Every shot in Russian Ark looks like a painting, which is deliberate, though it is perhaps more accurate to say the shot in Russian Ark looks like many different paintings, because Russian Ark was shot all in one hour-and-a-half take.
The content of the film comprises a three-hundred-year trip through Russian history, all contained in the Winter Palace in St Petersburg, often jumping around both forwards and back, and much of it has a very War and Peace vibe. For anyone only casually familiar with Russian history (like me) it can be a little hard to follow on visuals alone, though some characters are named and some are iconic—Pushkin, Catherine II, Peter the Great and Nicholas II and his family all make appearances. The costumes are incredible and the staging and cinematography almost hypnotic, but the content is by no means what makes Russian Ark special.
Some films deserve consideration for putting art ahead of practicality; Boyhood was one, not compromising to timescale and instead waiting for its star, Ellar Coltrane, to grow up over some eleven years. Russian Ark is similar, relying on thousands of extras to get everything right (or at least, right enough) in a single shot.
Ostensibly, this is because it’s shot in the first person, from the point of view of an unidentified time traveller who walks (or floats?) through the Winter Palace in Saint Petersburg and whose voice we hear through narration. Soft, deep and considered, director Alexander Sokurov narrates the film personally, and in a sort of double twist, the perplexed questions of the voiceover mirror those a first-time viewer will inevitably ask (“Where am I?”; “Who’s that?”; What year is it?”). The fourth wall breaks regularly as a result, with characters looking at and addressing the viewer-protagonist, and heightening the voyeuristic effect.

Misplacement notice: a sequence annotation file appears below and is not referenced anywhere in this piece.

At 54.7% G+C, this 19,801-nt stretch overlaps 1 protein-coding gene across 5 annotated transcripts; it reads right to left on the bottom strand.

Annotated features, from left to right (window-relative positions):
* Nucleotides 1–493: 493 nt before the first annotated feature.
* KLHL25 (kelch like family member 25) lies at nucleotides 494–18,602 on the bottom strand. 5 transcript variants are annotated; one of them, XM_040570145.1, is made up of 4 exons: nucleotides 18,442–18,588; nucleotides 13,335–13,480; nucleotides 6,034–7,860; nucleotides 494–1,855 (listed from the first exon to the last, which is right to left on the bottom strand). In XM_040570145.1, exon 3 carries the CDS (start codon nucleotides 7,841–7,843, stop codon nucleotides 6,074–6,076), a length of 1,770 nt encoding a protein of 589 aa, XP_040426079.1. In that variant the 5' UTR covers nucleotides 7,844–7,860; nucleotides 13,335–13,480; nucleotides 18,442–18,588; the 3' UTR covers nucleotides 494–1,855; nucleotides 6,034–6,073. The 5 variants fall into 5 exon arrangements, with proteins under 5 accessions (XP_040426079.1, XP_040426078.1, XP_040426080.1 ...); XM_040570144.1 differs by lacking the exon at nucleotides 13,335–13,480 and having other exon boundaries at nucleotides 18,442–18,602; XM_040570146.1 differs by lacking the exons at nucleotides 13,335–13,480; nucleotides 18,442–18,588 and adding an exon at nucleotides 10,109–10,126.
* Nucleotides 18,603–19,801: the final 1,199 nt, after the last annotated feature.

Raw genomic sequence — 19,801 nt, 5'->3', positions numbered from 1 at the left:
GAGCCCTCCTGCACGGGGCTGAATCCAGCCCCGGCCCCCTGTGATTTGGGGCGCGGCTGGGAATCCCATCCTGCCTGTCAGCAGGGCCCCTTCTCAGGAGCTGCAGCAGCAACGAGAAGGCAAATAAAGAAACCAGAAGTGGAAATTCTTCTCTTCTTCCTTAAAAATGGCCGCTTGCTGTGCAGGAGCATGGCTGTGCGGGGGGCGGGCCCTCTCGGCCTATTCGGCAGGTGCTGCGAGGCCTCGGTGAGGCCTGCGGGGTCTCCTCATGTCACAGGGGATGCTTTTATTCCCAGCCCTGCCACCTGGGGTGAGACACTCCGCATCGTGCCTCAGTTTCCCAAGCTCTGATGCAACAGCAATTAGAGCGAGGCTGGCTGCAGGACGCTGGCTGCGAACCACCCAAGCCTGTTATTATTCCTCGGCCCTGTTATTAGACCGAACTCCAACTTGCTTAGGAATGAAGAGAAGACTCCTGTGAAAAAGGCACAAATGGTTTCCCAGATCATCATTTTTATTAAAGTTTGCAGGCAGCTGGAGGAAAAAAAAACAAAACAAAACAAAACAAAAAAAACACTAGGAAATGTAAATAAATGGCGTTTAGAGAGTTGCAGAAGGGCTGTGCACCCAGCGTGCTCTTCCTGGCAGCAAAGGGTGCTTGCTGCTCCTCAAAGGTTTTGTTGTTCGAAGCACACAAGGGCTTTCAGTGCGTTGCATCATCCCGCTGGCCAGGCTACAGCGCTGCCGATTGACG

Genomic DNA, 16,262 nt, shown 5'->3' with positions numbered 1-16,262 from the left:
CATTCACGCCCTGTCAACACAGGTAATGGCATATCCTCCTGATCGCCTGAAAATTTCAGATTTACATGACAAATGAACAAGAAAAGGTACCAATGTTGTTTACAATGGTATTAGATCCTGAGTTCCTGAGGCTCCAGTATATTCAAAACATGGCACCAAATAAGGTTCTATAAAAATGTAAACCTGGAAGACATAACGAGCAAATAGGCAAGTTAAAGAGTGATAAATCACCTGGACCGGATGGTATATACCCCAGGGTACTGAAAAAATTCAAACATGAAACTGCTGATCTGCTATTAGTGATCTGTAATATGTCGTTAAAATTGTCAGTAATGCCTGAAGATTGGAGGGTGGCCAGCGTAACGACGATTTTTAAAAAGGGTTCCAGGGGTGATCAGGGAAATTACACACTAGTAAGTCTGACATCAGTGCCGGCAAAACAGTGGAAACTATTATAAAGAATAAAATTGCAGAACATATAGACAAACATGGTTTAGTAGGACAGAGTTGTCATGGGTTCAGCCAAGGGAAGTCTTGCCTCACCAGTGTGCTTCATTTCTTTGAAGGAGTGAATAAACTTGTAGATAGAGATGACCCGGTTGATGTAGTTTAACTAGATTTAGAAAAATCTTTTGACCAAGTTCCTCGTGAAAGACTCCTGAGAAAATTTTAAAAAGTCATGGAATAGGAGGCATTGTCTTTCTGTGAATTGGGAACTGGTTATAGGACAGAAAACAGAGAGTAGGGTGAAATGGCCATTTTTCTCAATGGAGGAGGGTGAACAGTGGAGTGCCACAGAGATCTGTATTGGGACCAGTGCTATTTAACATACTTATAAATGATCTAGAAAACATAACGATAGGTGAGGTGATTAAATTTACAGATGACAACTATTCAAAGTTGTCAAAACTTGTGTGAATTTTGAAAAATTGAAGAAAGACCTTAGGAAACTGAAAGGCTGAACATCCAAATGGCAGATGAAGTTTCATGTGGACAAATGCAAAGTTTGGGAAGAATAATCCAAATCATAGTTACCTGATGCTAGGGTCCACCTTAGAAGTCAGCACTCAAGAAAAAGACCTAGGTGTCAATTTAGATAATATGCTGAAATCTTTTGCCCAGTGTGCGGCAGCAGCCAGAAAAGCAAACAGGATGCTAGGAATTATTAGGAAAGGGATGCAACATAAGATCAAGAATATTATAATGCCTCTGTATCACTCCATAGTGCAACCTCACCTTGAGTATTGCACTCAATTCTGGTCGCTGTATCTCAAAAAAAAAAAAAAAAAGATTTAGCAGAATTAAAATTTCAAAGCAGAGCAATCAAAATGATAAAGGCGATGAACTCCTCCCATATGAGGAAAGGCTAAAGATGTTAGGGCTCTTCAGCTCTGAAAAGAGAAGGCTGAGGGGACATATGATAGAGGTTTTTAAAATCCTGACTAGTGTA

“Russia is like a theatre”, a character says at one point, but here the roles of actor, director and audience are all rolled into one. At another moment, the narrator urges “Shh! Don’t betray our presence” whilst watching some sort of pageant. There’s a hint of the absurdity and performance almost reminiscent of a film like Amadeus, and the surrealism is ratcheted up technically by pushing and pulling focus mid-shot; it’s almost dizzying at times.
Other films have been shot in the first person, such as Gaspar Noé’s Enter the Void, but they did so with trickery and editing rather than a single unbroken take. It’s knowledge of this undertaking and commitment to craft that makes Russian Ark so compelling. It’s a little like John Ruskin’s argument in the 19th century that out of two identically carved ornamental stone capitals, one made by a craftsman will be infinitely superior than one made by a machine because of the attention and dedication it represents.
In short, it’s a film about about the transportative effect of visiting a museum, and of art; retrospectively that makes even more sense given Sokurov’s latest film, Francofonia, which is set in the Louvre. Let’s bring him to the V&A next. Or maybe Hampton Court.